G1AAG: SARDA team.
G8MBK: Search sector E base.
G4KUU: Police, search sector E.
G4MCF: Police, search sector E.
G7AOR: Police, search sector E.
G8KIK: Police, search sector E.
G4WZG:  Search sector H base.
G4OLK: North Wales SARDA team, CAA and police, search sector H.
G8EIA: CID and Army, search sector H.
G8HZS: REPO, search sector H.
G4ZML: Police, search sector H.
G8VFE: Police, search sector H.
G8YDC: Police, search sector H.

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Cleveland RAYNET locations 30th December

Cleveland RAYNET was still present on the Friday, and most of us went home at the end of the day.

G8HZS: Boeing and Pan Am.
G4MCF: CID, search sector F.
G7AOR: CID, search sector F.
G4OLK: Search sector G base.
G4WZG: Search sector H base.
G4ZML: Police, search sector H.
G8YDC: Police, search sector H.
G8VFE: CID, search sector H (in helicopter).
G1AAG: Police dog handlers, search sector I (in helicopter).

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Cleveland RAYNET locations 31st December

On this Saturday, only one Cleveland member was present.  This was our last day, although other groups continued.

G8YDC: Police, search sector H.

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Where did we sleep?

There were 2,600 extra people in Lockerbie, plus the media.  Initially, local hotels and B&Bs were used, then more distant hotels.

The Regional Emergency Planning Officer liaised with the local community.   Lockerbie residents with spare bedrooms were very happy to have us in their houses.  They were pleased they could help.  Later on, schools and church calls were also used to sleep in.

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What About Christmas?

As the incident happened a few days before Christmas and continued for a couple of weeks, most people simply cancelled Christmas.  They didn’t feel like celebrating.  Lockerbie residents explained to their children why celebrations would be postponed.  Presents were unopened.

Being short of entertainment again, we found that a filter mask worn on top of your head in the WRVS canteen looks vaguely festive.

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Keep it confidential

All used message forms were collected at the end of each day.  All Control logs were collected at the end of each day.  In general, the taking of  photographs was not allowed.

RAYNET were told to refer all media questions to the police media liaison team.

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Expenses claimed from the REPO

RAYNET is voluntary.  We often get donations for providing communications at an event.  For the Lockerbie incident, we were later told that we could claim expenses from the Regional Emergency Planning Officer.  Although he worked in Scotland, he used to live in Middleton St George on Teesside.  We claimed:-

£201.11  Fuel
£  80.00  Accommodation
£  23.67  Food
£  17.80  Maps
£  11.60  Minibus insurance
£334.18  Total over 6 days
Average £25.71 per person
Average £4.28 per person per day

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Observations

Observations noted include the following.  Initially, we didn’t always organise ourselves to best advantage.  There were some radio failures.  Any problems were all cured and the RAYNET aspect of the incident worked well. The prominent features were the immense area needing saturation radio coverage and the amount of communications required by so many user services.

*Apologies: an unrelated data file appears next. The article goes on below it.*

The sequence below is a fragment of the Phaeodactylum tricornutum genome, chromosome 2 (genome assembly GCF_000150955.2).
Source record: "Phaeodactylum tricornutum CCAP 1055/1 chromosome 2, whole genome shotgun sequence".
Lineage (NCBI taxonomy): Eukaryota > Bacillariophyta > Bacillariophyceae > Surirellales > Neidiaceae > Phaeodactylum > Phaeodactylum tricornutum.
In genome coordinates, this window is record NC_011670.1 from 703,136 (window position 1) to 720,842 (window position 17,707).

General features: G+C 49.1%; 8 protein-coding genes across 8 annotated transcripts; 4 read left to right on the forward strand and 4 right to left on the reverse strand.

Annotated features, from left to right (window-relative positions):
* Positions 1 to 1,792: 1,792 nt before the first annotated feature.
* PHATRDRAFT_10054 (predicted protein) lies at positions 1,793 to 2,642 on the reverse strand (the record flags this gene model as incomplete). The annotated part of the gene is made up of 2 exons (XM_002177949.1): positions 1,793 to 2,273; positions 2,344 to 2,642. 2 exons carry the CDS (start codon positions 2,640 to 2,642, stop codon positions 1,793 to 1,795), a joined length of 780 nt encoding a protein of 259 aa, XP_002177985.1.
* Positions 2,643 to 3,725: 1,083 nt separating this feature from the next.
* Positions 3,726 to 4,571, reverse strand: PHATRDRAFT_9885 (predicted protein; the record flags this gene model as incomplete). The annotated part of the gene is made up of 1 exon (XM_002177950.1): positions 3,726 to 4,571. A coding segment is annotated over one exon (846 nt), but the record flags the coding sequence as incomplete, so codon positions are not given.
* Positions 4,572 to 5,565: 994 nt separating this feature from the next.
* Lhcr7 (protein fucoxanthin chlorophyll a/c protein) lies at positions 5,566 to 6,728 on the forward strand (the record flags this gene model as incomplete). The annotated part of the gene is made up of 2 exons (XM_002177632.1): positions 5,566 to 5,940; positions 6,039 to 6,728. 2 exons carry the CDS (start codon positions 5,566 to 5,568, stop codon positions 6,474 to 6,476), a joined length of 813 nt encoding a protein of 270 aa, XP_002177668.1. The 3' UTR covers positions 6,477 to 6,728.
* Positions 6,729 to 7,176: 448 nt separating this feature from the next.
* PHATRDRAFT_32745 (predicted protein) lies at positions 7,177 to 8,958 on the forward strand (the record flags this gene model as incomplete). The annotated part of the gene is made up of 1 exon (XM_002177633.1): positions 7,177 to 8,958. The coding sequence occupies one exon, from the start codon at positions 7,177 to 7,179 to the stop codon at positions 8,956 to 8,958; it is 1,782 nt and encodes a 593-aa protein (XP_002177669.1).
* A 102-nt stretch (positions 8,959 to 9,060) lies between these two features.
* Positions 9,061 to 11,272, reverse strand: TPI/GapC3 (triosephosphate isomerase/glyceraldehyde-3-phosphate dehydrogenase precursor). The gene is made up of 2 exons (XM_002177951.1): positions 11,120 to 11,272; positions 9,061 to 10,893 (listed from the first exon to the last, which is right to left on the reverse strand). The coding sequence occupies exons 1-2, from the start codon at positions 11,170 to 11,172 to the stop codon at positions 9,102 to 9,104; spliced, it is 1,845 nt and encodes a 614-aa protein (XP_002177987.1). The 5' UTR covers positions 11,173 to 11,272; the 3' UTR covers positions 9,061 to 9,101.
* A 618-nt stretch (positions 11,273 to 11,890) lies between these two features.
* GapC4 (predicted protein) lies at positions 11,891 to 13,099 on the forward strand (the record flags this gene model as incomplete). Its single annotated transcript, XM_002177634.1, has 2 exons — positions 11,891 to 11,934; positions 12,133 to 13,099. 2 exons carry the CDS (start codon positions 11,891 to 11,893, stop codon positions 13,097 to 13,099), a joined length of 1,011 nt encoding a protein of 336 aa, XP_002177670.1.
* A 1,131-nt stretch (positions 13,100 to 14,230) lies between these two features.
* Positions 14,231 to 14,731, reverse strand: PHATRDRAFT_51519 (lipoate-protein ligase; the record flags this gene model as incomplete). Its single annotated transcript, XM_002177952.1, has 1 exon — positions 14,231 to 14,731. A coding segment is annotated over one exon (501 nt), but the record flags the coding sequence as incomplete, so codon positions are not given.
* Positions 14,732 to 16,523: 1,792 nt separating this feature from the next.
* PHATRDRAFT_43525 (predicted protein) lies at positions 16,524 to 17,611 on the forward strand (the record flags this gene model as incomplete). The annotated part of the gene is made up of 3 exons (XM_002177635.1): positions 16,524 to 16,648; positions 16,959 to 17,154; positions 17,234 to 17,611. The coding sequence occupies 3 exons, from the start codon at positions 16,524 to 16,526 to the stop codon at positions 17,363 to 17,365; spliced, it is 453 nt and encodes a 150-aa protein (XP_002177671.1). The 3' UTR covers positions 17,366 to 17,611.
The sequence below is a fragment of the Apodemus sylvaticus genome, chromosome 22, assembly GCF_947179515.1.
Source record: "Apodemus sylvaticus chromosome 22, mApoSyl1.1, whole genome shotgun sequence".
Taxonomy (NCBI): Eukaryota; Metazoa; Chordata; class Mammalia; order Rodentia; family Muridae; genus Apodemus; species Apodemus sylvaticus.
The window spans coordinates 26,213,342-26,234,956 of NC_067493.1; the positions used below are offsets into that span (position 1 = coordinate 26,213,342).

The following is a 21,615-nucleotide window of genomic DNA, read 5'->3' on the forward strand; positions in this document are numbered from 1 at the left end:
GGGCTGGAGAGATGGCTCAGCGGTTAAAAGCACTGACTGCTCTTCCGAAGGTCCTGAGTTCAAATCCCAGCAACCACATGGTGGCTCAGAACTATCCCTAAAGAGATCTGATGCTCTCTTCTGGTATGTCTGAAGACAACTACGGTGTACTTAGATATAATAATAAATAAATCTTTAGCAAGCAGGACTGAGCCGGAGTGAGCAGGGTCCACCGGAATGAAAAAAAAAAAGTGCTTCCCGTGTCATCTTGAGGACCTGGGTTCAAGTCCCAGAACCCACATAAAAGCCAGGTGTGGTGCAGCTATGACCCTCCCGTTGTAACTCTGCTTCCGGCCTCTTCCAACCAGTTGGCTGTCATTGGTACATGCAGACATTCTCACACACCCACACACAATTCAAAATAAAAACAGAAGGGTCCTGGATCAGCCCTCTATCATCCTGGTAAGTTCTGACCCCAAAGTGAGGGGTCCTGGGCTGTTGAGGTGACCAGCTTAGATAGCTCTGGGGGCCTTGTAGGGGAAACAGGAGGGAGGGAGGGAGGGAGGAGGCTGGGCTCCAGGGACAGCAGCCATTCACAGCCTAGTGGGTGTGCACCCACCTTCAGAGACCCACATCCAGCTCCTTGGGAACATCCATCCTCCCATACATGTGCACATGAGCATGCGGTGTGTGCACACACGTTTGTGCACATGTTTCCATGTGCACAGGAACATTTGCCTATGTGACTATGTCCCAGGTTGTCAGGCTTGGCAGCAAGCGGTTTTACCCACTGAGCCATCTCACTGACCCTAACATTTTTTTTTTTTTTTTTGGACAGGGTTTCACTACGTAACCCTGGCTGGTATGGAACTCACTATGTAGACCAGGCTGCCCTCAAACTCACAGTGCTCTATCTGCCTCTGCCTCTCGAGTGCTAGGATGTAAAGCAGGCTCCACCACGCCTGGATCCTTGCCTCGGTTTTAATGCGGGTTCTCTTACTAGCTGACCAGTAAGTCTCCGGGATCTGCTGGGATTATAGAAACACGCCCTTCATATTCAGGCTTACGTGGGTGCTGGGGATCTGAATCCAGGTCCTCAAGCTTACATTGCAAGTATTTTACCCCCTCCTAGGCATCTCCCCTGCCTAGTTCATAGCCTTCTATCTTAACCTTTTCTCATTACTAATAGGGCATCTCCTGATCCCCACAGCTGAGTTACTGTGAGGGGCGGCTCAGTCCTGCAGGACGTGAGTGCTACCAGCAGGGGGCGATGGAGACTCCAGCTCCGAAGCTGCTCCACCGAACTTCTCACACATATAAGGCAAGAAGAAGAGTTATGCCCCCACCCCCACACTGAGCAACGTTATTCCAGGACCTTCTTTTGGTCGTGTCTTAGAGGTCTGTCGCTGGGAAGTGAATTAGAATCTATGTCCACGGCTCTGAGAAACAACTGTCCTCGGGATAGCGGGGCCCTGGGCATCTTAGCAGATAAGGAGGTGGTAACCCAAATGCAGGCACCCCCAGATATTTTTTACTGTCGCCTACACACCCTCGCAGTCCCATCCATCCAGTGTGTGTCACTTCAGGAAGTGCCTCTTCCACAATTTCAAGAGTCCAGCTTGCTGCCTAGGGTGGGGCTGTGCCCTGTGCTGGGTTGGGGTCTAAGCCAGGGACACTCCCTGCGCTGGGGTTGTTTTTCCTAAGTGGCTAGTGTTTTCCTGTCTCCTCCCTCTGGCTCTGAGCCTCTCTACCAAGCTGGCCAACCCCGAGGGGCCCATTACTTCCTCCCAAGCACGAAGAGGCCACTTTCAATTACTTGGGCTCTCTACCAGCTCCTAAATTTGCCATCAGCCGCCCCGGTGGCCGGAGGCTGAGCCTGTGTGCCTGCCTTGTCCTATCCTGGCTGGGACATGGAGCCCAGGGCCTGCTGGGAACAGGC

An ice rink makes an ideal temporary mortuary.  Just cover the ice with tarpaulins.

We had set up an HF radio link to New York as it was thought it would be needed, but it wasn’t.

It isn’t easy to forecast manning requirements.  It is best to have plenty of reserve members to cope with changing requirements.  They also serve who stand and wait.  If reserves are present, they can be allocated instantly.  If there are no reserves, there is no back-up for unexpected situations.

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Lessons learned

The RAYNET Controller on each shift must have immediate access to at least one RAYNET member with local knowledge.
If operating far from home, take sufficient vehicles and personal luggage to be as flexible and self-sufficient as possible.
Take enough transport.  Some people will be able to stay longer than others and all must have transport home.
Take enough money.
Buy laminated OS maps before leaving your home area.  Paper maps are of little use in the rain.
Take cups, many empty vacuum flasks and sandwich boxes.  The WRVS will fill them for use out in the field.
Helicopters are extremely noisy.  Use headphones and a throat mike when in or near them.
Don’t discuss sensitive information in the canteen, even though it is in a secure area.  The media may be present, or victims’ relatives.  Or Prince Charles, who made a visit.
The national HF RAYNET channel should have been set up at an early stage to give situation reports to other groups and allow others to take some of the organising workload.
Many RAYNET groups from different areas and with different dialects and accents can work well together.
Black humour is a strong defence against unpleasant working conditions but outsiders don’t understand this.

Finally

Strathclyde RAYNET Controller got a new job as a REPO.

The Assistant Chief Constable was awarded an OBE at the time of the flight 103 incident.  A year later, the Dumfries & Galloway RAYNET Group Controller was awarded an MBE by the Queen.

If you participate in a simulated disaster exercise and are told that telephones are dead, and that water, gas and electricity are cut off, don’t say that the scenario is totally unlikely.

Packet data message after the incident

MBE

Packet data message from the RAYNET chairman one year later

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Page updated on 09 January 2017